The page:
Home https://server7.kproxy.com/servlet/redirect.srv/sruj/smyrwpoii/p2/ Science https://server7.kproxy.com/servlet/redirect.srv/sruj/smyrwpoii/p2/ Why do crocodiles look the same today as they did 200 million years ago?

Why do crocodiles look the same today as they did 200 million years ago?



The location of the Catatumbo region is on the border with Venezuela, making it a strategic route for armed groups such as the National Liberation Army (ELN), dissidents of the Revolutionary Armed Forces of Colombia (FARC), for drug trafficking outside Colombia. Territorial disputes over coca production areas are reported to occur on a daily basis, and residents say they live in fear of displacement or even death if they talk about illegal drug trafficking activities in the region. Those who agreed to speak to Mongabay did so on condition of anonymity; their names have changed in this story.

“Be very careful with this information,”

; said Pablo *, a farmer.

Recently cleared land in the Catatumbo Barí National Nature Park. Vulcano Colombian Army Task Force

In addition to the threatening environment for local communities, the illegal cultivation of coca and its cocaine production appears to be due to the cost of the region’s forests. Even the areas with the highest level of protection are not immune – including the Catatumbo Barí National Nature Park, where satellites find deforestation creeping deeper and deeper into the park’s old rainforest.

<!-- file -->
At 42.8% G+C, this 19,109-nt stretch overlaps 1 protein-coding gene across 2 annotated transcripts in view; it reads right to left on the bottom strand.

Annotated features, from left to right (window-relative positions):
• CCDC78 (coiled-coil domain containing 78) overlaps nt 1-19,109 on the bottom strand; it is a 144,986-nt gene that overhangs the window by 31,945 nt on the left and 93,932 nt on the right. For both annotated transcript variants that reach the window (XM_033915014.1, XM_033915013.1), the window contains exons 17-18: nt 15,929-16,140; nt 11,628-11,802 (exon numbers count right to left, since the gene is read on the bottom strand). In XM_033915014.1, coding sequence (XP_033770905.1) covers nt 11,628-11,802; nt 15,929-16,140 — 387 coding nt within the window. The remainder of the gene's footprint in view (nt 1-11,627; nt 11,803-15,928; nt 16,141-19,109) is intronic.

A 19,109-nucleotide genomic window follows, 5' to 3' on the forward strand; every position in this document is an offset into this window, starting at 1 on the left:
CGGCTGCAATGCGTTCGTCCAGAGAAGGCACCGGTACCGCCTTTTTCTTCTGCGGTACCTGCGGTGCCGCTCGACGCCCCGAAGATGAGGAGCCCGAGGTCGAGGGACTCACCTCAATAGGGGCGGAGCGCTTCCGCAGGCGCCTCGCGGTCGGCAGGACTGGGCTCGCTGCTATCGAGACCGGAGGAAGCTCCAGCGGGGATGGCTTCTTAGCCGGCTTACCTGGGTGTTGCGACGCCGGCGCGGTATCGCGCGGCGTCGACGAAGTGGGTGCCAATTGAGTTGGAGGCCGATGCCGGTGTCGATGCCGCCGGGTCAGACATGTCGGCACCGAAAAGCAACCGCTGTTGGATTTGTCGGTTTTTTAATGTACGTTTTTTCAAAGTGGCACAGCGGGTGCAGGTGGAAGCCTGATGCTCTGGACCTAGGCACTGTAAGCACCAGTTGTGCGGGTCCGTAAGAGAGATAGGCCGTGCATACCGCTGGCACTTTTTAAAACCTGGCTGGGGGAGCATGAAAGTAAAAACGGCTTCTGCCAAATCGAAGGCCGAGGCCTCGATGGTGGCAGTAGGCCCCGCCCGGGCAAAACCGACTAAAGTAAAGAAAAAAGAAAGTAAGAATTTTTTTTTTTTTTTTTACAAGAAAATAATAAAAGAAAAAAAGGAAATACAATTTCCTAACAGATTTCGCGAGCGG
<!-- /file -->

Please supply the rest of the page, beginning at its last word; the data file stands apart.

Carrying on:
The rise of coca

Today, Pablo grows legal crops, but until a few years ago he was a coca producer. He said he had watched coca fields expand to the edges of roads and the banks of the Catatumbo River with complete impunity, thus violating old coca growers’ practice in more remote, hidden areas.

“Now people are burning pastures to grow coca, which used to be for livestock or fruit growing … They don’t respect anything, not even the river,” Pablo said.

Pablo says that since the arrival of coca in 1997, the region has not been the same and that the situation has worsened further since the signing of the FARC peace agreement in 2016.